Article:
When the time is right; when you’re done cursing and crying and throwing vases at your mood board, see how it feels to turn towards the remaining decisions you can control about your wedding – that 100 postponements could never touch.

10 Postponement-Proof Wedding Decisions

Laura and Steve's Peterson House wedding post-covid

Laura and Steve‘s COVID-altered wedding was surprisingly “perfect”. “Even without dancing, the band did the best job of keeping the vibe going.” Photo by Sam Wyper.

2. But Make This One Decision First ⤑

When it comes to pandemic wedding plans, the one decision you can control that will help you deal with the ones you can’t, is to determine what kind of couple you are.

See if you can recognise yourselves and your values out of these three styles:

1. We’ll Get Married No Matter What

If you’re this couple, it’s the milestone of getting married that matters the most. Everything else is buttercream frosting.

Melbourne bride Courtney, who married partner Matt in July 2021 a month after they were meant to, was definitive about the type of couple they were. If permitted, they’d get married on their new chosen wedding date – whatever that looked like.

Wedding photos at the G – sans the crowds. Courtney and avid Geelong supporter Matt went ahead with their pared-back wedding – and had an incredible day. Photo: Charmore Creations

It got down to the week of our postponed wedding and we’d decided – whatever happens – if they let weddings go ahead, even with restricted numbers – we’re going to do it.

We didn’t want to keep putting off this big step in our lives just because we’ve had an image in our mind of how it’s supposed to be.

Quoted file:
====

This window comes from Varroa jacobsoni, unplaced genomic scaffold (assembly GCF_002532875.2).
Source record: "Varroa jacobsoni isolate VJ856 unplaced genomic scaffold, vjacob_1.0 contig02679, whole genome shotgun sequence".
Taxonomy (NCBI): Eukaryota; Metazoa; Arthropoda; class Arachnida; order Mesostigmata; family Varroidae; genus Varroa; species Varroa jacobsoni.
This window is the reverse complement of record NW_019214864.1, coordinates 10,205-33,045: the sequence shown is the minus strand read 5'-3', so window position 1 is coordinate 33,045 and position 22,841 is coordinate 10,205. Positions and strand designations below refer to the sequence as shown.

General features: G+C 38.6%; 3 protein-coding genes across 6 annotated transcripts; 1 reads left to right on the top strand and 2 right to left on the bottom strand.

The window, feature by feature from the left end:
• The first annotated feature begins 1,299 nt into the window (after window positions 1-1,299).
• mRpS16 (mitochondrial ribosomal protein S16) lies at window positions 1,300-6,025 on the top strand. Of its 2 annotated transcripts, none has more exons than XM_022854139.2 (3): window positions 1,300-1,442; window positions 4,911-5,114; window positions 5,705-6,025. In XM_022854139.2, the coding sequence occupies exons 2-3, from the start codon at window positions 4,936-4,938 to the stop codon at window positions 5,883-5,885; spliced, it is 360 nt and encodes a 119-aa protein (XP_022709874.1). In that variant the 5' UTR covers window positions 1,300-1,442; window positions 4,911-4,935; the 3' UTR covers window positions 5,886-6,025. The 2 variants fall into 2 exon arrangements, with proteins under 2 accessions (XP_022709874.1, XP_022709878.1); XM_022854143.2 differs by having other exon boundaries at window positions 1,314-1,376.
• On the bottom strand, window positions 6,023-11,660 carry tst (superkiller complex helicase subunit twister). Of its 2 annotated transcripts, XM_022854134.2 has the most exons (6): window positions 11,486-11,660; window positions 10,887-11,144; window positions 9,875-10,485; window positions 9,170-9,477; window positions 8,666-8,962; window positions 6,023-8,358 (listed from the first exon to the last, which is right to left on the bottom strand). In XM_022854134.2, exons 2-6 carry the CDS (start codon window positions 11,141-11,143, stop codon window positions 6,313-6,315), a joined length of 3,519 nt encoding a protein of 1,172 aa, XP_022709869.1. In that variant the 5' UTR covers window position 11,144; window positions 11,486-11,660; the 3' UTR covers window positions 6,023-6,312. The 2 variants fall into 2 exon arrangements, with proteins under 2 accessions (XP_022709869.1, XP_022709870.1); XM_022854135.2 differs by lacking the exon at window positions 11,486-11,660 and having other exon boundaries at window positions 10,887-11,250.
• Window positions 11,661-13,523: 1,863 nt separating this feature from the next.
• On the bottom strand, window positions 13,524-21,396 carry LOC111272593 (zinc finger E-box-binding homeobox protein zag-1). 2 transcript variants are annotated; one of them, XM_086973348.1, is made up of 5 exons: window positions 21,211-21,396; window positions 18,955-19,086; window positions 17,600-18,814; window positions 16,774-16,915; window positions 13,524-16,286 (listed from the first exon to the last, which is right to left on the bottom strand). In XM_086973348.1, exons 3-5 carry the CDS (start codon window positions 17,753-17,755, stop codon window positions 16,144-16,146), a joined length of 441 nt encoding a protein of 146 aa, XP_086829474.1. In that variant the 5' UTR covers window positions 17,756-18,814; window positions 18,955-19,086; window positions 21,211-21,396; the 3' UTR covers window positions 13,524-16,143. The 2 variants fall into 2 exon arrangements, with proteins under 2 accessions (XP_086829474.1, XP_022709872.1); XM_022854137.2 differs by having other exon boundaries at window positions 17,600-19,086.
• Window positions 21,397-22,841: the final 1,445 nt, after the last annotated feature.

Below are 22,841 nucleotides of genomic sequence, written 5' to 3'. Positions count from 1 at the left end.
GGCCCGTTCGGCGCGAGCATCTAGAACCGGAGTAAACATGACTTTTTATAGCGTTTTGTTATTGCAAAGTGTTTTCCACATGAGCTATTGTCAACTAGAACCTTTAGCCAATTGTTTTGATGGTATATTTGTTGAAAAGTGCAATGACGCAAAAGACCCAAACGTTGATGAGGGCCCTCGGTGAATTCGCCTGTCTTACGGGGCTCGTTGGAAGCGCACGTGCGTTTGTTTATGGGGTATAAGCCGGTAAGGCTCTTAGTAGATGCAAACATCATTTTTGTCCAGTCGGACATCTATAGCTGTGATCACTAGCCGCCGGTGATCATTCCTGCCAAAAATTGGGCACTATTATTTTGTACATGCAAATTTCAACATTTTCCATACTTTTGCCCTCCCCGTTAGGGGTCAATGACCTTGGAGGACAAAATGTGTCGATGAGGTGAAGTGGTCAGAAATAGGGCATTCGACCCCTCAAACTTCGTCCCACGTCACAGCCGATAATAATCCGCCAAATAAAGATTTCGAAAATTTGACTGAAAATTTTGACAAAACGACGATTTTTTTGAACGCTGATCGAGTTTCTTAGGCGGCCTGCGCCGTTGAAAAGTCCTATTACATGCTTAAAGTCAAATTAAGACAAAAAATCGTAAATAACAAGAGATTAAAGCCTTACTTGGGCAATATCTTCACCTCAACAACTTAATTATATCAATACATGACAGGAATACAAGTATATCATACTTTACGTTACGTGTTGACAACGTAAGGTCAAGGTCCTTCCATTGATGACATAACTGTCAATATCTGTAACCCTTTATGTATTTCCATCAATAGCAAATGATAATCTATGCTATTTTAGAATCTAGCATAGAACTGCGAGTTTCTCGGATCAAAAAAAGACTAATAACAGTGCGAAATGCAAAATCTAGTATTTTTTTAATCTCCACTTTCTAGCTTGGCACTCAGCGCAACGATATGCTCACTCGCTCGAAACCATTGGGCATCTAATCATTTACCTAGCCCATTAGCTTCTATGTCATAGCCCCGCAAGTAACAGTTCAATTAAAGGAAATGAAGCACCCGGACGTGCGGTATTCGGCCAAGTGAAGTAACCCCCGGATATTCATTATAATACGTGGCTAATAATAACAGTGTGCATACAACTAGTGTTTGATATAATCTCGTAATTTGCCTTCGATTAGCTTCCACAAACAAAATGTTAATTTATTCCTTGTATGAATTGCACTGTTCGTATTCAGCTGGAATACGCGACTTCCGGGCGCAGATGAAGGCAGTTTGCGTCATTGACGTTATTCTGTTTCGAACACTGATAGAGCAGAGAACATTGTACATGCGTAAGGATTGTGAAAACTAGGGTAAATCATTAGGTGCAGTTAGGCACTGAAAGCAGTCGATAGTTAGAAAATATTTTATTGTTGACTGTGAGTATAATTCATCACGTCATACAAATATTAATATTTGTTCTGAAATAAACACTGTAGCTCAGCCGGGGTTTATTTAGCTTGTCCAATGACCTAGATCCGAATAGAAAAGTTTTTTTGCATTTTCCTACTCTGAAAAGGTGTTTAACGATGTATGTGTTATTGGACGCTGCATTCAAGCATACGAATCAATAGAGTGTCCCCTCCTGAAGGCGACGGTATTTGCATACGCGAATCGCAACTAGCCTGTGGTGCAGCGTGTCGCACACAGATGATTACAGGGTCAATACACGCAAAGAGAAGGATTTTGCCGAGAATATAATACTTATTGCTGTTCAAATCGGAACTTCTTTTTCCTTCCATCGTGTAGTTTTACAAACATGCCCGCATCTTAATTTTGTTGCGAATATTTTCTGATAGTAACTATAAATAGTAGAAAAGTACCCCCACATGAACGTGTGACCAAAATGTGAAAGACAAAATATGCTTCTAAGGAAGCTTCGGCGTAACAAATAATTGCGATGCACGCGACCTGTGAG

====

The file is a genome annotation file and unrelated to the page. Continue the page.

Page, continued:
Once we made the decision to go ahead no matter what if we could – we got excited again.

When you decide you’re this type of couple – all your wedding decisions become ‘nice to haves’ rather than ‘must haves’ and you’re more willing to go with the flow and embrace the ambiguity.

2. The Wedding We Want – Or We’ll Wait

For this couple, on the other hand, the marriage is important, but the piece of paper means less if you can’t sign it before your loved ones.

Since their engagement in September 2019, bride-to-be Chelsea and partner Stan have had to send three different save-the-dates to guests. With their parents in New Zealand and Tasmania, and a micro-wedding just not something they’re interested in, twice now they’ve had to guesstimate a time in the future when their full wedding plans will come to fruition.

But from Chelsea’s perspective, even though postponing was increasingly demoralising both times, it was actually easier than not postponing.

Chelsea and Stan are much happier now they’ve postponed their wedding day to 2022

Sometimes, it’s not the postponement that gives you the stress, it’s the waiting; the unknown. When you get close to the date – people start asking you left, right and centre, what’s happening? But you don’t know. You’re just as in the dark as they are.